It applies to what the title says [424.90], but if you don't know what a radiant heating panel is that doesn't help much. And the definitions provided in 424.91 are vague. So let's explain that. The heater is radiant (heats by emitting heat energy from an element to warm people and objects), as opposed to convection heat (heats the air). And it's a panel, as opposed to being a floor system. It could be a wall panel or a ceiling panel, for example. And it's ready for connection to a branch circuit [424.91].
This is not a Code question, but understanding this can help with the installation. These kinds of heaters are typically used to supplement other forms of heat. For example, a house may be heated by a central air system but the master bathroom might have a wall panel heater. Note also that each unit must be identified as suitable for the installation [424.92(B)].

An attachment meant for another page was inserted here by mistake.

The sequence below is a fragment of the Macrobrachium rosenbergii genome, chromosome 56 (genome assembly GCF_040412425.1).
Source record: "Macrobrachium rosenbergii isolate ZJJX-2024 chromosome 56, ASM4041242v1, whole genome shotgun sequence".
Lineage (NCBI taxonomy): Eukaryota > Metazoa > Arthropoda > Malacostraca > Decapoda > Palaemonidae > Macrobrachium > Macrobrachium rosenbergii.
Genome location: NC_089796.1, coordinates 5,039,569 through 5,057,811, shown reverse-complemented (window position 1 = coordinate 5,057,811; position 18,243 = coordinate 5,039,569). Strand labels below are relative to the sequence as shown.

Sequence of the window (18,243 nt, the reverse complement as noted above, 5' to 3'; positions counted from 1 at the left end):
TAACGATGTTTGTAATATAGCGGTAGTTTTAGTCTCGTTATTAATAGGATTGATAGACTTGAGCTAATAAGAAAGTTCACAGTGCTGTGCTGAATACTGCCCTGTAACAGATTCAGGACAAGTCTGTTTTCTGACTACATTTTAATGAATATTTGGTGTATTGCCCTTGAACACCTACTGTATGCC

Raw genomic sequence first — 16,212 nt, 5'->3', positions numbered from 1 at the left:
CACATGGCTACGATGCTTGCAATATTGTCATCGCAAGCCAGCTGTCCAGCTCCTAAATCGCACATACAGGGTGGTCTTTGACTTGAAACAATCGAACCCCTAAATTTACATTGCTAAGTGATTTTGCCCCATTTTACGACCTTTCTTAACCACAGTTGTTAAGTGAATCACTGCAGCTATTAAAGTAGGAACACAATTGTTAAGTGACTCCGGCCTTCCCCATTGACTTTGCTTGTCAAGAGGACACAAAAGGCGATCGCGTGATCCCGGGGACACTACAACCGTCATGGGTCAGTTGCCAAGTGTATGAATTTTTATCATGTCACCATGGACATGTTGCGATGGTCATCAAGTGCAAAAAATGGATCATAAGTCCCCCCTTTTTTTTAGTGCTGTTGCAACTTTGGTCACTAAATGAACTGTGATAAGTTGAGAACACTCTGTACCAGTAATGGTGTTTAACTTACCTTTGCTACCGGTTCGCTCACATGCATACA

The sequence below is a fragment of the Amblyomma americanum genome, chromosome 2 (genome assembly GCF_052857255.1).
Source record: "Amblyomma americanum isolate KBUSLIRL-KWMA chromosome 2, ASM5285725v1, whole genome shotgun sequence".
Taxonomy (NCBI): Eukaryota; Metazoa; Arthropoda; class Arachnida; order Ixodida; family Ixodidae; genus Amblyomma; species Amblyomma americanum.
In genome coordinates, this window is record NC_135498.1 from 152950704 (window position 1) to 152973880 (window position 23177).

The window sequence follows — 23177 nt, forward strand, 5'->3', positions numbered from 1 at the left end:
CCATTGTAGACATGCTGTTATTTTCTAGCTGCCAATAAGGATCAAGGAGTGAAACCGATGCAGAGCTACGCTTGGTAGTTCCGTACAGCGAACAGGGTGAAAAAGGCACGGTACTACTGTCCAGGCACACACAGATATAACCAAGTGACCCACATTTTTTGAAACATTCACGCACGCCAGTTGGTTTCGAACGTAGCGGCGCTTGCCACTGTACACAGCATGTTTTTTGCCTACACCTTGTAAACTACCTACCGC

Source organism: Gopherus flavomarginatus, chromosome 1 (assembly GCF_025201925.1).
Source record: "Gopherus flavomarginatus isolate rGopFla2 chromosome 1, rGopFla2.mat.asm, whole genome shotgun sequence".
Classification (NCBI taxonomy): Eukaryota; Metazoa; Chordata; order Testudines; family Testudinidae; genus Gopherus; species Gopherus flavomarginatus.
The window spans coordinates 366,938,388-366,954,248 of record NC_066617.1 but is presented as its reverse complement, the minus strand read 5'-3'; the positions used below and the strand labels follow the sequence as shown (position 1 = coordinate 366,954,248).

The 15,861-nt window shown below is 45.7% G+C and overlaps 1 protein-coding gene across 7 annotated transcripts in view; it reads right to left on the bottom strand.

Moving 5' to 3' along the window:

They must be at least two inches away [424.93(A)(3)].
- Yes, but only if you follow the requirements of 424.98. For example, you can't install them across expansion joints unless you make provision for expansions and contractions [424.98(B)].
- It must have GFCI protection 424.99(B)(5). This "could" be acheived with a GFCI receptacle ahead of that portion of the circuit supplying the heater(s). But this is a poor design for multiple reasons. A better way to do it is to use a GFCI breaker for that circuit. Though not NEC-required, using a combo AFCI/GFCI breaker would be the best way to go. This way, you protect individuals from electric shock and also protect the circuit from arc fault.